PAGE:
The present case highlights the excessive use of selfie to manage the distress-related body dysmorphic disorder (BDD). Psychiatric interview and assessment tools were used to elicit information about BDD, technology use, and affective states. Repeated use of selfie has been thought to manage the distress associated with appearance. It implies the need for screening excessive use of technology as comorbid condition and psychoeducation for promotion of healthy use of technology. Adolescents with body dysmorphic disorder (BDD) have an excessive preoccupation with one or more imagined or minor flaws in their physical appearance, which causes significant distress and impairs their social and occupational functioning (Rief W, Buhlmann U, 2006). They engage in repetitive behaviors such as mirror checking, excessive grooming, reassurance seeking, skin picking, or cloth changing to lessen their anxiety. Though the preoccupation can involve any body part, the most common ones are the skin, hair, nose, eyes, eyelids, mouth, lips, jaw, and chin, and the preoccupation can be focused on several body parts at the same time. The steep growth of smartphones coupled with various other social factors has led to an increase in the selfie phenomenon in India. The selfie phenomenon has grown to almost every brand in every sector hosting a selfie contest. For one, it is cost-effective and another it is easy to instantly share on Facebook, Twitter, or Instagram and identified with the help of hashtags. Brands have been positively leveraging the power of selfies. Selfie variants are also adding to the brand communication (Gunstad J, Phillips KA. 2003).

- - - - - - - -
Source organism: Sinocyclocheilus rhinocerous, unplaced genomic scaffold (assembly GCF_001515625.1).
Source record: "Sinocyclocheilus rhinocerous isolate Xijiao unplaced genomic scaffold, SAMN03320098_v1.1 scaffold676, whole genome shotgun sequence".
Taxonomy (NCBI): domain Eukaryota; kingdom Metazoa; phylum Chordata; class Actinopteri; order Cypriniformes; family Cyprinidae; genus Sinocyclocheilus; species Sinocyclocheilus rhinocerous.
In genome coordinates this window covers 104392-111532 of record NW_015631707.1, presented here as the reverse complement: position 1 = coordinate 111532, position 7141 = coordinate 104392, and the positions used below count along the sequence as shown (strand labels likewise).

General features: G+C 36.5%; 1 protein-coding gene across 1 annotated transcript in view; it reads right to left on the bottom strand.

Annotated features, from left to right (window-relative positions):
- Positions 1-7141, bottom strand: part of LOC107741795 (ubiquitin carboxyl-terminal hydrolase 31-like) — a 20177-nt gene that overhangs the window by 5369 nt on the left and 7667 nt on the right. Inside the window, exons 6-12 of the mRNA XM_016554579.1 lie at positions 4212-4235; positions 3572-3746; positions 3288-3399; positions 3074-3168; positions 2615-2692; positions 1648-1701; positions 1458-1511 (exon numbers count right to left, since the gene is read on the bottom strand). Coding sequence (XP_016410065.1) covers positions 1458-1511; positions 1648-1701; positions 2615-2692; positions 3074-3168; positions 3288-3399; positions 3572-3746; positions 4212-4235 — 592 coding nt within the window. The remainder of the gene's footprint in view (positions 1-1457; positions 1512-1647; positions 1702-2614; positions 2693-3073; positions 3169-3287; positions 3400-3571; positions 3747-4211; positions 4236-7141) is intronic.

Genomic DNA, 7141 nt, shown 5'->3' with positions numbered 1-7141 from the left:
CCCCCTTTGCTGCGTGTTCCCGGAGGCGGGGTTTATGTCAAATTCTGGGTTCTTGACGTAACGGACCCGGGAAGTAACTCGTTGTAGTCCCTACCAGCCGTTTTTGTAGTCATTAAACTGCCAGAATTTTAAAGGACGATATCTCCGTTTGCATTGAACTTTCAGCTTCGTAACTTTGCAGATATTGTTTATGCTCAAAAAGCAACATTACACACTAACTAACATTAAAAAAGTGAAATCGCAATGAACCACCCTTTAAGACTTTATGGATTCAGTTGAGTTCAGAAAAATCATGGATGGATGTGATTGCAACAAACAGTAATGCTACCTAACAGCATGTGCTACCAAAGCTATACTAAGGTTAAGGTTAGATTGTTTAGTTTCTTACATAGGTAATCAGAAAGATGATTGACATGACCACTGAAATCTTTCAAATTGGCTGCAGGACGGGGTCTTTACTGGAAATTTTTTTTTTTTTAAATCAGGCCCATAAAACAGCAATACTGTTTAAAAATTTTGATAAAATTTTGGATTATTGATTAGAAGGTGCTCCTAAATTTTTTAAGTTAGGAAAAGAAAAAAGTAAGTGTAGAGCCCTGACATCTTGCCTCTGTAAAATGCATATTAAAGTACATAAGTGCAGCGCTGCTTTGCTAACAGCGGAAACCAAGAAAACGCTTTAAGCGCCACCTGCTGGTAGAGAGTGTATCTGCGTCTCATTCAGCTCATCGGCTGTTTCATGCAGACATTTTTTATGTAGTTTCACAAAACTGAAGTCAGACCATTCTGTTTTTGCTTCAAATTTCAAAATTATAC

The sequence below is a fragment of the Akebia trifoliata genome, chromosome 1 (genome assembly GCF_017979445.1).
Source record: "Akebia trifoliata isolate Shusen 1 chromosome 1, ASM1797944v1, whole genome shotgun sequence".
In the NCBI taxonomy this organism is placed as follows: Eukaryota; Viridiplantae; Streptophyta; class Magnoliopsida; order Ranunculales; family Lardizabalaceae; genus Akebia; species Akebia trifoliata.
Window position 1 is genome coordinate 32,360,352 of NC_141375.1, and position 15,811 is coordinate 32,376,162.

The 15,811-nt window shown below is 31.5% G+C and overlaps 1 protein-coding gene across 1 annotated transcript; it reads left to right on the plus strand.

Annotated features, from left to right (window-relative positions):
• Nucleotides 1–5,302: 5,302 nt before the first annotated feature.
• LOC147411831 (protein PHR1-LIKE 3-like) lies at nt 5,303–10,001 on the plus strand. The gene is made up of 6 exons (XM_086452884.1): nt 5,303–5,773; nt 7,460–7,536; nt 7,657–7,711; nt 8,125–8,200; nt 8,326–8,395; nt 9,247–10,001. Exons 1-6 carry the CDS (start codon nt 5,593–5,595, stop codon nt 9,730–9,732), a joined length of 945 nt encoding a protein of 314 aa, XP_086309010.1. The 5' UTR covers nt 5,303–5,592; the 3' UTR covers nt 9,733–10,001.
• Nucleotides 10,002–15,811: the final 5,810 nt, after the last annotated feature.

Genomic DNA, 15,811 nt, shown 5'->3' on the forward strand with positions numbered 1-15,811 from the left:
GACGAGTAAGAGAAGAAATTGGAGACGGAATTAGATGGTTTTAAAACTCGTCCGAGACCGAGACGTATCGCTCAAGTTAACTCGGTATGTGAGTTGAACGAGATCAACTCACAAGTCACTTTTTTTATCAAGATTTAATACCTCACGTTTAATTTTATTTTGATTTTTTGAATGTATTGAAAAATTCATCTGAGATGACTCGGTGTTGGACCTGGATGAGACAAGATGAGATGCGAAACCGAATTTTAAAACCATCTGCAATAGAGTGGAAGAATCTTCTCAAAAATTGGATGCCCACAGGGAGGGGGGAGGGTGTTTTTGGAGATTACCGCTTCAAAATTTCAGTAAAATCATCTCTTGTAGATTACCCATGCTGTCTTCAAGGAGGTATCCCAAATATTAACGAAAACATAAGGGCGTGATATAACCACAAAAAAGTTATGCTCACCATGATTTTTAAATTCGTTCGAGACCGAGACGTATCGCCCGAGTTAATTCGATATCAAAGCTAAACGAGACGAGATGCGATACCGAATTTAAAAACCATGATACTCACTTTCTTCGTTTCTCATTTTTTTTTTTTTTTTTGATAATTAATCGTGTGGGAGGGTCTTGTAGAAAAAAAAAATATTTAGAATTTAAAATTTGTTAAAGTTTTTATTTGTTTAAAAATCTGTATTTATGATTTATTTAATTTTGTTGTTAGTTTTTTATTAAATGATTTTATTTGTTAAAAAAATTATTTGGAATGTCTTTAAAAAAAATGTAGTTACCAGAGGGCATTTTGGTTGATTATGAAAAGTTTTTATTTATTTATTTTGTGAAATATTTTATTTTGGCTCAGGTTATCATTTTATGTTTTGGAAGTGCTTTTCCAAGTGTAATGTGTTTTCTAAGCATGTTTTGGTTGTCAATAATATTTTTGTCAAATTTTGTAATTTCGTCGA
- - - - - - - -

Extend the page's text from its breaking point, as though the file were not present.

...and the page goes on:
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To sum up, Instagram may be on the right track to curing a social illness, but for people who suffer from BDD, no amount of outside influence will change the way they view themselves when they look in the mirror. Filters are trends and will fade in and out as times change. For a person with BDD, the filter is in their brain